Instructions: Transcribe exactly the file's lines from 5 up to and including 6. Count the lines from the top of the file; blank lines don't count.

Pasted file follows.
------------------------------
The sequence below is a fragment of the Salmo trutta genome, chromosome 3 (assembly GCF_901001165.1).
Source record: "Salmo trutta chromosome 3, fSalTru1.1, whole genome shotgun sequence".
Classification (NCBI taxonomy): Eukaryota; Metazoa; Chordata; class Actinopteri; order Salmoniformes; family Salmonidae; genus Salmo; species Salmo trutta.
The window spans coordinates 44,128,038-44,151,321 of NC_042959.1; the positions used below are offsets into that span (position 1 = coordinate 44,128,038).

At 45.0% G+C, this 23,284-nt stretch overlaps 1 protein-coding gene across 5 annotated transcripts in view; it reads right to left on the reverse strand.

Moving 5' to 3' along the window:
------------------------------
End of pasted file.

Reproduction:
At 45.0% G+C, this 23,284-nt stretch overlaps 1 protein-coding gene across 5 annotated transcripts in view; it reads right to left on the reverse strand.

Moving 5' to 3' along the window: